When I was no longer a student, had a fair demo reel, and a couple of clients to speak well of me, I wasn’t interested in doing work for free anymore. At the least, I was charging to cover the cost of the expensive video gear that I had purchased. I also found that subject matter influenced my asking price. For example, I despised shooting weddings, but did it for several years. It was great money, and I wouldn't have done it otherwise. Conversely, when I got the chance to do some editing for a independent movie, I eagerly jumped at the chance to work on it for peanuts. I guess it came back to not having any practical experience in this realm, and it wasn’t on my own computer, so I didn’t have to charge for gear. I was driving pretty far to get to the work location, so in a sense, I was paying for that experience.

Back to the Hawthorne Heights "Offer"
Whether or not it’s OK to pay to get experience, it really depends on the details in my opinion. In my case, I was paying (gas money, time, skills that I paid to develop) to work on someone else's project. I would NEVER had done this to shoot a wedding or edit a corporate video, but to get some experience in the film industry was huge for me at that time. And you know what? Over the next two years, I made thousands of dollars editing 2 independent movies. And I sincerely doubt that I would have been hired for those gigs without direct prior experience, that I paid to get.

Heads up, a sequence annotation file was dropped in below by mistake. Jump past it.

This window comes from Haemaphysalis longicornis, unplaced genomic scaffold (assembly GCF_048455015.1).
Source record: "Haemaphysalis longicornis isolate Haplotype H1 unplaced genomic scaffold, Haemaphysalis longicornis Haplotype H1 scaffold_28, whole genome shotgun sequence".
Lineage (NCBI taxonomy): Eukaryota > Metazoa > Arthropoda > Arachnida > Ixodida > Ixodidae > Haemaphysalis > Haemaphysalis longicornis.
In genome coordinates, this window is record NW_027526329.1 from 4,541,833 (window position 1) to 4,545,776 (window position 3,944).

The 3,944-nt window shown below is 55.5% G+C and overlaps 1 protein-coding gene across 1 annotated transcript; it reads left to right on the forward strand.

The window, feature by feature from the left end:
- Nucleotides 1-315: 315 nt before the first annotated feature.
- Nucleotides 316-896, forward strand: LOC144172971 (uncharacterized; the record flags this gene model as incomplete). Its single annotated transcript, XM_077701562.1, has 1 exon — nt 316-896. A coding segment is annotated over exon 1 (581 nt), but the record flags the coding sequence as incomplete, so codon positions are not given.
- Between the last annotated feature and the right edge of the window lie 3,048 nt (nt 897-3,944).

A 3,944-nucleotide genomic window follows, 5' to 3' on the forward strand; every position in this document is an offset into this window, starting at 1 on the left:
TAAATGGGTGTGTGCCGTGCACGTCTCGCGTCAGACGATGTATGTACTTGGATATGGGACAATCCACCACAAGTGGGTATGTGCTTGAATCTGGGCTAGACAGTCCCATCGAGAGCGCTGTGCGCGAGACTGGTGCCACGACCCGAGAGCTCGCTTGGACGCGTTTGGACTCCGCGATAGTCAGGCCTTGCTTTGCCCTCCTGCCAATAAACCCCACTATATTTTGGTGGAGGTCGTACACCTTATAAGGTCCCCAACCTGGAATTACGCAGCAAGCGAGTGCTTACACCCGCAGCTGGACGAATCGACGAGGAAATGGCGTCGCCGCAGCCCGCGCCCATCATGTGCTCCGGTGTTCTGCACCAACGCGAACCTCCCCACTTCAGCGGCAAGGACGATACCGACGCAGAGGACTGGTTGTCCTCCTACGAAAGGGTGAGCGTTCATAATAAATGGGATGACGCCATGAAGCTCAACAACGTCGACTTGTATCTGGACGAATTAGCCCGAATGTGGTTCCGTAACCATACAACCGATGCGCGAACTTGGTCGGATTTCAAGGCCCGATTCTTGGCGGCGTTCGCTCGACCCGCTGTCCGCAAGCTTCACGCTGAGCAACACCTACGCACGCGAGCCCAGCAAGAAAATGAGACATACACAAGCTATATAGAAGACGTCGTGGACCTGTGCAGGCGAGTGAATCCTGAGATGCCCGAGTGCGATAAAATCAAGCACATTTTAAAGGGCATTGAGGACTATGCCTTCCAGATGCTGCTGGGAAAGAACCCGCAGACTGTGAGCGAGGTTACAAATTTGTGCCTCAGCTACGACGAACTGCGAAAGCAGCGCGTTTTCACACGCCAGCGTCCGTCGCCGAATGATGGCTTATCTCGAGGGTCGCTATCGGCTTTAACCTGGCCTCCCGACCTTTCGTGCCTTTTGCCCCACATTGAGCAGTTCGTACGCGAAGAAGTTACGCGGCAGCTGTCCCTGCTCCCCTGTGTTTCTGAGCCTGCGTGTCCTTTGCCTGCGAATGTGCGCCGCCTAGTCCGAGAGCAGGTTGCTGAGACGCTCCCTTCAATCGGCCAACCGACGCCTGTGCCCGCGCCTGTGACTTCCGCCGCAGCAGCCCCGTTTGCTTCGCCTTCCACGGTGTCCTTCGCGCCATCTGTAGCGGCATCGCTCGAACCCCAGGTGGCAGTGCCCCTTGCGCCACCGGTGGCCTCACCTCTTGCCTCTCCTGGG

So does that make paying $150 for backstage access an OK thing to do? For some, I say yes. If they are struggling to get gigs where they are getting paid to shoot performances, it might be worth it to beef up their portfolio. For anyone who went to school, besides the educational aspect, we were essentially paying a bunch of money to get better at our craft and eventually get paying jobs. Before I move away from the HH discussion, I want to be clear that I truly think it’s a slap in the face for performers to ask professional photogs to pay to shoot their event, IF THAT IS HOW THE BAND IS GETTING COVERAGE AND THE BAND WANTS TO OWN THE RIGHTS TO THE IMAGES. If the band has other press there, that are being paid as the working professionals they are, then I don’t see an issue. It’s a unique opportunity to give for someone who needs the experience only. Honestly, the only people who would do this are struggling novices and die-hard fans, so I don't think it's a huge issue. The band suggested that it was an opportunity for hobbyists as well as professionals, and I think that the professionals part was a slip of the tongue. It’s not for working professionals concert photographers. Period.

mike-vodka-shoot-web

Moving Along